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  • InsideTrack
  • December 19, 2018

    The Future of Autonomous Vehicles for the Elderly and Individuals with Disabilities

    Autonomous vehicles could be transformative in meeting the mobility needs of the elderly and individuals with disabilities. But the reality is still a future away.

    Matthew S. Geimer

    elderly woman inside a car

    Dec. 19, 2018 – The development of safe autonomous vehicles (AVs) could bring wide-ranging benefits to society, including for the elderly and individuals with a disability.

    The National Highway Traffic Safety Administration (NHTSA) recognizes six levels of automation for AVs, from Level 0 with no automation to full automation in Level 5.1 Tesla’s Autopilot, for instance, is considered Level 2 partial automation.2

    Along with automation, there may be widespread adoption of connected vehicles (CVs). CVs could share data directly with other vehicles (V2V) or the environment (V2X).3 For instance, CVs could share that there is an icy spot on the road or allow cars to safely travel in much closer proximity.

    Impact of AV Adoption on Society

    The most obvious benefit of AVs is that it would free up driving time to be used more productively, for business or pleasure. In addition, with no driver necessary, cars, which on average are parked 95 percent of the time,4 could instead run errands, be rented, or shared with others.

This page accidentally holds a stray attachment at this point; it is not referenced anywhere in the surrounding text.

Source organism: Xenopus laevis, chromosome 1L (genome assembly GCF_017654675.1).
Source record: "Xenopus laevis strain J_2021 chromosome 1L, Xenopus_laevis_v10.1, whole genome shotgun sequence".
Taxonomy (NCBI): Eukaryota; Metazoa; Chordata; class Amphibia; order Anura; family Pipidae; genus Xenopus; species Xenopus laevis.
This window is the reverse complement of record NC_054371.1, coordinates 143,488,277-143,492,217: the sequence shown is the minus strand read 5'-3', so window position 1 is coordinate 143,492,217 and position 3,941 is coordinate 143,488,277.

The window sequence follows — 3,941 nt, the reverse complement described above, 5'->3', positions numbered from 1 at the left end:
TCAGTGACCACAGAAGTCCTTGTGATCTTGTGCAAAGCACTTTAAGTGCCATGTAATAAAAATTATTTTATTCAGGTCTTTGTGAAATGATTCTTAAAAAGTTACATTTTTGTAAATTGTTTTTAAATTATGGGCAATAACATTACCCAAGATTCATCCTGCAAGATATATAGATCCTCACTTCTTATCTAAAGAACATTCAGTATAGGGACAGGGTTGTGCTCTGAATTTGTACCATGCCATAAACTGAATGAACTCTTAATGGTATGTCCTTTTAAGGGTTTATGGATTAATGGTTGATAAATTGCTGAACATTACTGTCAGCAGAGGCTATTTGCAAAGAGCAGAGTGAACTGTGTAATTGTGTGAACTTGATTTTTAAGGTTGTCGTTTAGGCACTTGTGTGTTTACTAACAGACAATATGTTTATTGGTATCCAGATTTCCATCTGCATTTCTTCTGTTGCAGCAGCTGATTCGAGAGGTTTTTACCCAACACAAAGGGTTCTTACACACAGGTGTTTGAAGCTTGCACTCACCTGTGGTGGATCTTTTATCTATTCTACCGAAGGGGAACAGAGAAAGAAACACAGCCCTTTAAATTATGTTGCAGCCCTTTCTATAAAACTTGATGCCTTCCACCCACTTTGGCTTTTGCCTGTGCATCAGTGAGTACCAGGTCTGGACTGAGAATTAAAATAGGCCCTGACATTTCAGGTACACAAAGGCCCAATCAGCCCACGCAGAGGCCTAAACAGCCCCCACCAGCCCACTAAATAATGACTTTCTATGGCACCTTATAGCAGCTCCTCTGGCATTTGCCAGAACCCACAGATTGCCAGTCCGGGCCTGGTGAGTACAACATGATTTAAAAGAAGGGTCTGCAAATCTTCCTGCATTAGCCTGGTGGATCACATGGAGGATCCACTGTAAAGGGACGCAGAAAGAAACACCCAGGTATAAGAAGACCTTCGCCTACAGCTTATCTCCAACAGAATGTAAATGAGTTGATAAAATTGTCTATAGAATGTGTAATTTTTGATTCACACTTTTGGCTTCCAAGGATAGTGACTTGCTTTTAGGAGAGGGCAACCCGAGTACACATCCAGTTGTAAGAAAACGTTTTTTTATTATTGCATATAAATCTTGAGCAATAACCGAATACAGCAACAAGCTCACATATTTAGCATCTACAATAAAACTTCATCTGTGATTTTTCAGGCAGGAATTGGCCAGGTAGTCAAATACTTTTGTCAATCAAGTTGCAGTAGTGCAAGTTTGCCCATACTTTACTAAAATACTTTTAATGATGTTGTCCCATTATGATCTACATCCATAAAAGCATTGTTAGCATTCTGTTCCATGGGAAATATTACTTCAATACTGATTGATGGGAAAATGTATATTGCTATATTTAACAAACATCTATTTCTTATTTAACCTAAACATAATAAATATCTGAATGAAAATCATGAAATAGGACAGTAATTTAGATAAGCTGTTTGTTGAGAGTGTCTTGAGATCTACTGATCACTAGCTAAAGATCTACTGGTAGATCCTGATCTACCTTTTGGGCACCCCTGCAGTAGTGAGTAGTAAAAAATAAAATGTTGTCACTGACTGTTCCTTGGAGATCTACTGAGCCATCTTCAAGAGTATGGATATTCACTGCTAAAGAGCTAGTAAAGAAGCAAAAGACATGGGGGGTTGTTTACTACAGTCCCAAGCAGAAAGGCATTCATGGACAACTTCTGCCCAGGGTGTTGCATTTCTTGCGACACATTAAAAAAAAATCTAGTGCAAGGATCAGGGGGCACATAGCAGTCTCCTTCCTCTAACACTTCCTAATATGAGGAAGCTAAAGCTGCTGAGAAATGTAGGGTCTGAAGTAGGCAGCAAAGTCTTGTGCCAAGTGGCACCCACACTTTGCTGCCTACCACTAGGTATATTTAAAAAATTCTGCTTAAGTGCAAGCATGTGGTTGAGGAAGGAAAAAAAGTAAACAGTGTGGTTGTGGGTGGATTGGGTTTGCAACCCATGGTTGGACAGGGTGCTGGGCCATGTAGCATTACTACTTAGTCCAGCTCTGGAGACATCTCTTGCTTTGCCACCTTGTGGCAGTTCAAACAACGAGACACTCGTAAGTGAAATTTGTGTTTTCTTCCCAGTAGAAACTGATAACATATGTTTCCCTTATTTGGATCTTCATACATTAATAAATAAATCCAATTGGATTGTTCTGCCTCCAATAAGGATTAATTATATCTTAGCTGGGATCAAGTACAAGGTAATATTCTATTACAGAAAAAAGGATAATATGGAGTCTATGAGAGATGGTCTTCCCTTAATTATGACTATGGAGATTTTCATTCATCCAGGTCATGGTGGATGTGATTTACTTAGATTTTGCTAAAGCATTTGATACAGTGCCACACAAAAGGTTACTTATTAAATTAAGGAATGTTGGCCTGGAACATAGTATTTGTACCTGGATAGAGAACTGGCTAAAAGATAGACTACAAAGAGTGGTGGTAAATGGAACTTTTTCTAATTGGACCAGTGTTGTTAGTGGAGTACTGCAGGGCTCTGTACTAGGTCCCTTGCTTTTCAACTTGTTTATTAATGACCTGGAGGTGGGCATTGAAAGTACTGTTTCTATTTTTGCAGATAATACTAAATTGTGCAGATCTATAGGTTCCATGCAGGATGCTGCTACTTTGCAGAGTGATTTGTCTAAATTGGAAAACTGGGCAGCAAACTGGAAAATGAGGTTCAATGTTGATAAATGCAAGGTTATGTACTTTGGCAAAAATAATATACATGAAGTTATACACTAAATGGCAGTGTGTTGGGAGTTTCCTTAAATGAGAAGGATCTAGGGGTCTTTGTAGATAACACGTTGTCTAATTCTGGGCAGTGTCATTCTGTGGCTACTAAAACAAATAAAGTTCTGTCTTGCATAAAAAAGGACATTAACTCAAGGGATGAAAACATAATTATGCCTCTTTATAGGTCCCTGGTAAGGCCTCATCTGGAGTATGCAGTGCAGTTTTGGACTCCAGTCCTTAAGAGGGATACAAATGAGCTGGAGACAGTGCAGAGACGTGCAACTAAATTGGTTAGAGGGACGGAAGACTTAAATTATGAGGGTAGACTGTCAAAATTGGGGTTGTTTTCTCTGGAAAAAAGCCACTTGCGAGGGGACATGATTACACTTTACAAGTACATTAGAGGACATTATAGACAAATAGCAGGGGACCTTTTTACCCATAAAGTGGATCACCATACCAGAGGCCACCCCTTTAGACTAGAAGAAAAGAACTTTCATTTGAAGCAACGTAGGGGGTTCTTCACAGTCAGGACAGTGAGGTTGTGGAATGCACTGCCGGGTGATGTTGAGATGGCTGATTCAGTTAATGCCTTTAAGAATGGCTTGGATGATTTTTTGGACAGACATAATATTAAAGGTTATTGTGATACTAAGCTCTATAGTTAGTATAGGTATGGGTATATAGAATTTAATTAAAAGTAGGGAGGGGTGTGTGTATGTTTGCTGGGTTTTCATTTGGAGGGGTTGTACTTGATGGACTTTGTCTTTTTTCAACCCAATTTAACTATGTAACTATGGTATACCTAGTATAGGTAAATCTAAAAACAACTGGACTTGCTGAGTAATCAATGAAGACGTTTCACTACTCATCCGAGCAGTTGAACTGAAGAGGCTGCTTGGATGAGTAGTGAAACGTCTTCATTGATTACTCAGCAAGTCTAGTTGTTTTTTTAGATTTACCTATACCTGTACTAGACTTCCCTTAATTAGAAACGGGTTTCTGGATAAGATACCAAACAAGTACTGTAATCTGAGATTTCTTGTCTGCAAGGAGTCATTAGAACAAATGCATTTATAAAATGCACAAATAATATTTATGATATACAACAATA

With 94 percent of serious vehicle accidents caused by human error, widespread deployment of safe AV technology should dramatically reduce the current frequency of crashes.5 In 2017, more than 37,000 Americans died from car accidents6 (roughly the equivalent of a 737 crashing five days a week).7 Crashes result in an estimated $242 billion in annual economic costs ($784 per person in the U.S.).8

    Also, AVs may reduce traffic congestion. Traffic incidents like accidents cause about 25 percent of all congestion delays.9 With fewer accidents, we should see a corresponding reduction in congestion. In addition, AVs should reduce congestion by maximizing the capacity of roads. AVs can safely drive closer to each other, which allows:

    1. more cars per lane and

    2. narrower lanes, and thus more lanes per surface area.

    For instance, one study found that “platooning AVs could increase lane capacity (vehicles per lane per hour) by up to 500 percent.”10

    As applied to older clients, per the Wisconsin Department of Transportation’s website, even though older drivers are less likely to speed or drive under the influence, those over age 70 who are driving are still more likely to be involved in a car accident while driving, and that crash is more likely to be fatal for them.

    Of course, not all aspects of widespread AV adoption will be positive. There likely would be an increase in overall vehicle miles traveled as the costs of driving (monetary, time, productivity, etc.) is reduced. This could, to name a few examples, limit some of the expected reduction in traffic congestion, have negative environmental effects, and encourage greater urban/suburban sprawl.

    Additionally, AVs will cause (and already have caused) accidents and could be subject to nefarious hacking. AV and CV technology would also likely significantly affect privacy that we (and our clients) currently enjoy.